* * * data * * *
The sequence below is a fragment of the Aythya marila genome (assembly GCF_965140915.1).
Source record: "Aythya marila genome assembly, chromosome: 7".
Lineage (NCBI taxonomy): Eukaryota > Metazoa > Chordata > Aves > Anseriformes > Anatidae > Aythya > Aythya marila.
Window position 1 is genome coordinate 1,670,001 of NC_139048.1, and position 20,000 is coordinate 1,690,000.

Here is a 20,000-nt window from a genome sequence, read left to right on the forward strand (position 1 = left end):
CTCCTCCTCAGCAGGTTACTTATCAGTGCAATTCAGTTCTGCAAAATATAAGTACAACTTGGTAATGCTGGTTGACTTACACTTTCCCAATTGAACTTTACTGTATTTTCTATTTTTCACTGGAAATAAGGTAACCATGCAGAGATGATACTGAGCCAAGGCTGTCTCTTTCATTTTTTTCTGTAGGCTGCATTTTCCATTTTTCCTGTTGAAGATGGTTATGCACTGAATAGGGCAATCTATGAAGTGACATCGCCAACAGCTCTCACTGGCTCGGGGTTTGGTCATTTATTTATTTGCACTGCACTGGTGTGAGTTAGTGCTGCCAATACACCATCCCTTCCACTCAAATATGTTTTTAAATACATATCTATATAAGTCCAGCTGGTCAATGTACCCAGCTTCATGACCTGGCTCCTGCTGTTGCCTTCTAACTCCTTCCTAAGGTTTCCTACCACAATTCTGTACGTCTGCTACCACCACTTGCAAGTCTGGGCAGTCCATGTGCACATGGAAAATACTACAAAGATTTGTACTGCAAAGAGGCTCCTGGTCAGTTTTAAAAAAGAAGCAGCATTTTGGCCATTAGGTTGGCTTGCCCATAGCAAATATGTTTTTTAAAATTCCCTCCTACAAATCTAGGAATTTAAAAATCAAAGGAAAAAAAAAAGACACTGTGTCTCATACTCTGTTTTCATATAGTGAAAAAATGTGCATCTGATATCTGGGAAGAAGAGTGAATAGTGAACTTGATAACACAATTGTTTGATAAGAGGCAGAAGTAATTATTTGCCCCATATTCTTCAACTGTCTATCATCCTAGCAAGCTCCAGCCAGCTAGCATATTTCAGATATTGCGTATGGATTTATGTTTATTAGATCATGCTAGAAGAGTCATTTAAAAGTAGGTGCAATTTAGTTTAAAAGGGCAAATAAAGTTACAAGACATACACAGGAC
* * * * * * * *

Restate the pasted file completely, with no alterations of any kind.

The sequence below is a fragment of the Aythya marila genome (assembly GCF_965140915.1).
Source record: "Aythya marila genome assembly, chromosome: 7".
Lineage (NCBI taxonomy): Eukaryota > Metazoa > Chordata > Aves > Anseriformes > Anatidae > Aythya > Aythya marila.
Window position 1 is genome coordinate 1,670,001 of NC_139048.1, and position 20,000 is coordinate 1,690,000.

Here is a 20,000-nt window from a genome sequence, read left to right on the forward strand (position 1 = left end):
CTCCTCCTCAGCAGGTTACTTATCAGTGCAATTCAGTTCTGCAAAATATAAGTACAACTTGGTAATGCTGGTTGACTTACACTTTCCCAATTGAACTTTACTGTATTTTCTATTTTTCACTGGAAATAAGGTAACCATGCAGAGATGATACTGAGCCAAGGCTGTCTCTTTCATTTTTTTCTGTAGGCTGCATTTTCCATTTTTCCTGTTGAAGATGGTTATGCACTGAATAGGGCAATCTATGAAGTGACATCGCCAACAGCTCTCACTGGCTCGGGGTTTGGTCATTTATTTATTTGCACTGCACTGGTGTGAGTTAGTGCTGCCAATACACCATCCCTTCCACTCAAATATGTTTTTAAATACATATCTATATAAGTCCAGCTGGTCAATGTACCCAGCTTCATGACCTGGCTCCTGCTGTTGCCTTCTAACTCCTTCCTAAGGTTTCCTACCACAATTCTGTACGTCTGCTACCACCACTTGCAAGTCTGGGCAGTCCATGTGCACATGGAAAATACTACAAAGATTTGTACTGCAAAGAGGCTCCTGGTCAGTTTTAAAAAAGAAGCAGCATTTTGGCCATTAGGTTGGCTTGCCCATAGCAAATATGTTTTTTAAAATTCCCTCCTACAAATCTAGGAATTTAAAAATCAAAGGAAAAAAAAAAGACACTGTGTCTCATACTCTGTTTTCATATAGTGAAAAAATGTGCATCTGATATCTGGGAAGAAGAGTGAATAGTGAACTTGATAACACAATTGTTTGATAAGAGGCAGAAGTAATTATTTGCCCCATATTCTTCAACTGTCTATCATCCTAGCAAGCTCCAGCCAGCTAGCATATTTCAGATATTGCGTATGGATTTATGTTTATTAGATCATGCTAGAAGAGTCATTTAAAAGTAGGTGCAATTTAGTTTAAAAGGGCAAATAAAGTTACAAGACATACACAGGAC